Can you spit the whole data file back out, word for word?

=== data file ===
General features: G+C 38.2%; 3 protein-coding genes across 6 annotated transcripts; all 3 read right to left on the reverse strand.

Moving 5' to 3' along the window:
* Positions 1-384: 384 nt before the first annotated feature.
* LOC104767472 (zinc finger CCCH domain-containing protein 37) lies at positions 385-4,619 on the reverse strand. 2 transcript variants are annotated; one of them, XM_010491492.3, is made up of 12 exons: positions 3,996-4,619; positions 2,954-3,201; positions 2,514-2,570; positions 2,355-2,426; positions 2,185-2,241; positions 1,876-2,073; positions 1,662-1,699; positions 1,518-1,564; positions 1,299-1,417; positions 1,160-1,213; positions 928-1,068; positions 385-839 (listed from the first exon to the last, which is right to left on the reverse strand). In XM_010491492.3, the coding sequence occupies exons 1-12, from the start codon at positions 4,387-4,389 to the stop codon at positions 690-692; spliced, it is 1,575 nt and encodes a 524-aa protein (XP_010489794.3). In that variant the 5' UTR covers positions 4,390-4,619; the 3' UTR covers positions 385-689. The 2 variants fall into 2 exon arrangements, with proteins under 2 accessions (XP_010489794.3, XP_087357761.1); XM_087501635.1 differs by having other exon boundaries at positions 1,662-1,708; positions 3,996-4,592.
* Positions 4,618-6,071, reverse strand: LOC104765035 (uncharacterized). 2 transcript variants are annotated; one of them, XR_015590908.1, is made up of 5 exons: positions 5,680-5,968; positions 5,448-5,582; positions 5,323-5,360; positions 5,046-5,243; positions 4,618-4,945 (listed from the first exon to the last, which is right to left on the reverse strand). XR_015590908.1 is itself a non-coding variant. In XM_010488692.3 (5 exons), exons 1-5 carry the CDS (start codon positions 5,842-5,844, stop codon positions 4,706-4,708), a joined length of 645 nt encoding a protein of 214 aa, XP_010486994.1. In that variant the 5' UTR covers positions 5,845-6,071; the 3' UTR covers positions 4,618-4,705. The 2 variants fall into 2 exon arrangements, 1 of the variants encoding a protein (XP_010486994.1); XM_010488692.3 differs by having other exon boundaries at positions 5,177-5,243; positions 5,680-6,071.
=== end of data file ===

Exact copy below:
General features: G+C 38.2%; 3 protein-coding genes across 6 annotated transcripts; all 3 read right to left on the reverse strand.

Moving 5' to 3' along the window:
* Positions 1-384: 384 nt before the first annotated feature.
* LOC104767472 (zinc finger CCCH domain-containing protein 37) lies at positions 385-4,619 on the reverse strand. 2 transcript variants are annotated; one of them, XM_010491492.3, is made up of 12 exons: positions 3,996-4,619; positions 2,954-3,201; positions 2,514-2,570; positions 2,355-2,426; positions 2,185-2,241; positions 1,876-2,073; positions 1,662-1,699; positions 1,518-1,564; positions 1,299-1,417; positions 1,160-1,213; positions 928-1,068; positions 385-839 (listed from the first exon to the last, which is right to left on the reverse strand). In XM_010491492.3, the coding sequence occupies exons 1-12, from the start codon at positions 4,387-4,389 to the stop codon at positions 690-692; spliced, it is 1,575 nt and encodes a 524-aa protein (XP_010489794.3). In that variant the 5' UTR covers positions 4,390-4,619; the 3' UTR covers positions 385-689. The 2 variants fall into 2 exon arrangements, with proteins under 2 accessions (XP_010489794.3, XP_087357761.1); XM_087501635.1 differs by having other exon boundaries at positions 1,662-1,708; positions 3,996-4,592.
* Positions 4,618-6,071, reverse strand: LOC104765035 (uncharacterized). 2 transcript variants are annotated; one of them, XR_015590908.1, is made up of 5 exons: positions 5,680-5,968; positions 5,448-5,582; positions 5,323-5,360; positions 5,046-5,243; positions 4,618-4,945 (listed from the first exon to the last, which is right to left on the reverse strand). XR_015590908.1 is itself a non-coding variant. In XM_010488692.3 (5 exons), exons 1-5 carry the CDS (start codon positions 5,842-5,844, stop codon positions 4,706-4,708), a joined length of 645 nt encoding a protein of 214 aa, XP_010486994.1. In that variant the 5' UTR covers positions 5,845-6,071; the 3' UTR covers positions 4,618-4,705. The 2 variants fall into 2 exon arrangements, 1 of the variants encoding a protein (XP_010486994.1); XM_010488692.3 differs by having other exon boundaries at positions 5,177-5,243; positions 5,680-6,071.